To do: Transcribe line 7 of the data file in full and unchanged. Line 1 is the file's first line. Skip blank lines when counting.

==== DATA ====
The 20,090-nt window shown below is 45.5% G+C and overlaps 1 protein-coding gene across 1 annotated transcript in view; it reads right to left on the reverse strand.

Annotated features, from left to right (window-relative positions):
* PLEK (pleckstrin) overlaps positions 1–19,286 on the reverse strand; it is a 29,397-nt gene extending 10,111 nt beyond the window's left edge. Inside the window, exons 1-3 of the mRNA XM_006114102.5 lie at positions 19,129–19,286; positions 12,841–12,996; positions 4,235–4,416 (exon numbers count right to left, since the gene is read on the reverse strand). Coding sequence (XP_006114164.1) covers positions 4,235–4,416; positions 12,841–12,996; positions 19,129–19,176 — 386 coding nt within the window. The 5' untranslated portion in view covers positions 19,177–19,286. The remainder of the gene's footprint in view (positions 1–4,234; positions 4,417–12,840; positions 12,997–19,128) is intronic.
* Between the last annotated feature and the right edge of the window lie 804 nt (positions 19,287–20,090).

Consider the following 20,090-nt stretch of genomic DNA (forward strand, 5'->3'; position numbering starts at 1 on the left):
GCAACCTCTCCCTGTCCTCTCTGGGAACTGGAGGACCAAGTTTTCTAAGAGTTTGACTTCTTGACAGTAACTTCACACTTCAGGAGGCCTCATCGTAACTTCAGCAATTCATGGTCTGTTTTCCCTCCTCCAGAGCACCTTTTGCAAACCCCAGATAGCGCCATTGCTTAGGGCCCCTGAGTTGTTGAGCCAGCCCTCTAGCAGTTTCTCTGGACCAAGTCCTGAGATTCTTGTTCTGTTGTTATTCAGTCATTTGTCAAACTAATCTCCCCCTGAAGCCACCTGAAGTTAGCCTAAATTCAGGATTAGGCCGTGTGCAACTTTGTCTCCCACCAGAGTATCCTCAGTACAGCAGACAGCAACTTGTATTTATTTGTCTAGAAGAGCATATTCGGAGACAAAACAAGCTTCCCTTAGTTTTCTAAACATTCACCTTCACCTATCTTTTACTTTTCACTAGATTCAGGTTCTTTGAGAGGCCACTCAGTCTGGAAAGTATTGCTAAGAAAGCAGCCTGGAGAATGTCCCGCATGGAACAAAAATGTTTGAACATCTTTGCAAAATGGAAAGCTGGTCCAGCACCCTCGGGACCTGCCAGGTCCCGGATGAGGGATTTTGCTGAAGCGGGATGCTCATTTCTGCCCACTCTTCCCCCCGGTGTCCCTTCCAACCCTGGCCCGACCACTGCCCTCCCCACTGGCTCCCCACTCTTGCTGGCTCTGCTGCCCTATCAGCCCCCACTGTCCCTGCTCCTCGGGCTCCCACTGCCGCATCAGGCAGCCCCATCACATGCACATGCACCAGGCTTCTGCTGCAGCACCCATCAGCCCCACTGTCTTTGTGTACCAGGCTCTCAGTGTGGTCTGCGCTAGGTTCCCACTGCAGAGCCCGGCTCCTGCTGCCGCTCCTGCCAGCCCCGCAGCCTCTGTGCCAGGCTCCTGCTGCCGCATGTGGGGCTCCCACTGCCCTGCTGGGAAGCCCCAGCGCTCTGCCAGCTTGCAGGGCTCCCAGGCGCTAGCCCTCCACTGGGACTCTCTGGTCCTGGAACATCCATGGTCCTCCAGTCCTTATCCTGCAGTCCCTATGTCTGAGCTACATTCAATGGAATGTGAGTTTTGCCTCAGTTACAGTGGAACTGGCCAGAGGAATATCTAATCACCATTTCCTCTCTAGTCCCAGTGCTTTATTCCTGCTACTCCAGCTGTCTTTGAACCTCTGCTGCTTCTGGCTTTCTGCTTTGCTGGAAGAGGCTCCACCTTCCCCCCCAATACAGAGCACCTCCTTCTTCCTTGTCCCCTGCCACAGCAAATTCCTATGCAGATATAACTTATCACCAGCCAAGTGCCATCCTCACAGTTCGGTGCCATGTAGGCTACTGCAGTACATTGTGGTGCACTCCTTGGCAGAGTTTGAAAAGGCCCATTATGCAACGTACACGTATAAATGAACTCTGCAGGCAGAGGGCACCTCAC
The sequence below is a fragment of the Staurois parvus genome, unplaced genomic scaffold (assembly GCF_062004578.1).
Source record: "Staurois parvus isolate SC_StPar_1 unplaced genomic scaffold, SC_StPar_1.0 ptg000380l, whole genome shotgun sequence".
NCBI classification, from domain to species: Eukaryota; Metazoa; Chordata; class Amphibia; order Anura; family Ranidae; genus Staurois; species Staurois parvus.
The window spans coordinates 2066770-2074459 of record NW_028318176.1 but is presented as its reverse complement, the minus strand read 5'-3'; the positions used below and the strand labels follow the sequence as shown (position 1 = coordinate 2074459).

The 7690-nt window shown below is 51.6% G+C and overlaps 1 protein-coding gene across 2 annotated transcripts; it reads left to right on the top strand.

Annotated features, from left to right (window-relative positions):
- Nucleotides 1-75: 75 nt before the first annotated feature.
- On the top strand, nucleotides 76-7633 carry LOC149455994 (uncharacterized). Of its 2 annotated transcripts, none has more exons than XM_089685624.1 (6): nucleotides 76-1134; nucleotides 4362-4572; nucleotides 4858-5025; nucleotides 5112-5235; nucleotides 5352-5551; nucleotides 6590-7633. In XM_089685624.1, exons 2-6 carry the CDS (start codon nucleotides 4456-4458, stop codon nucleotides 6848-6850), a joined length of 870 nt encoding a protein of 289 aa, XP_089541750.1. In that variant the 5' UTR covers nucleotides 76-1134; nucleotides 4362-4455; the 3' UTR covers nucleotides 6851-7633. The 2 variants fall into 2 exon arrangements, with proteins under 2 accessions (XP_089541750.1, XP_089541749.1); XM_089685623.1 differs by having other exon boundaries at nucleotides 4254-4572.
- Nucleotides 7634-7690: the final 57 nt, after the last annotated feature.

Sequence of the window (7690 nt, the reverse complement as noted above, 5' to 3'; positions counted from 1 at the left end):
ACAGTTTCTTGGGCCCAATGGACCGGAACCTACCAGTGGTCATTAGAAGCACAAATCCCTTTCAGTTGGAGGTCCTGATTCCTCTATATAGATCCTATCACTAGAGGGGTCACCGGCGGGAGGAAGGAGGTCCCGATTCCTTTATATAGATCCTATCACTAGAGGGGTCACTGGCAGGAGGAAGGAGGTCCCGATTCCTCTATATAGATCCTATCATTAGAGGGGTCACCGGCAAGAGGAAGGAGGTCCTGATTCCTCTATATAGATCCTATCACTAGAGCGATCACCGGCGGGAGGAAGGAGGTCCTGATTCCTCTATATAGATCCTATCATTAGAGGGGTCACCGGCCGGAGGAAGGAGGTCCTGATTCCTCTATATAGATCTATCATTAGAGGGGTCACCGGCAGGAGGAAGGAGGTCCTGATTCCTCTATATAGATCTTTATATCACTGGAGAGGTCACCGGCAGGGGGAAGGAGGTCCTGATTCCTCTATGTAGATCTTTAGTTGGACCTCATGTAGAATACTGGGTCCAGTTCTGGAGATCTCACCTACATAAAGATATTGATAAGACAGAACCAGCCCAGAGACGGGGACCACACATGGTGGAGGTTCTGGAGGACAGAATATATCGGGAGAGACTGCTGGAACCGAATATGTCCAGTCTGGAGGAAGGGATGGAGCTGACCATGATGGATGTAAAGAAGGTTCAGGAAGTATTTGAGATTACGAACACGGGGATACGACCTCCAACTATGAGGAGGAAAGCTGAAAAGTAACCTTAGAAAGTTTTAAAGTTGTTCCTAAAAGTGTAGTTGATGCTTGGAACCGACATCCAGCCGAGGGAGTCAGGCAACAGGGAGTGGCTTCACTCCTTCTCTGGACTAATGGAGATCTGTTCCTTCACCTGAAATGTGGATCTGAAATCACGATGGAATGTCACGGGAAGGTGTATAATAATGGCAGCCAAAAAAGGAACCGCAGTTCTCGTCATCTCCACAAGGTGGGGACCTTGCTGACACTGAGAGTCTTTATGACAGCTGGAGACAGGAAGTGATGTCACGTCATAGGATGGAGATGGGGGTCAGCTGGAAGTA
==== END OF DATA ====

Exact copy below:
The sequence below is a fragment of the Staurois parvus genome, unplaced genomic scaffold (assembly GCF_062004578.1).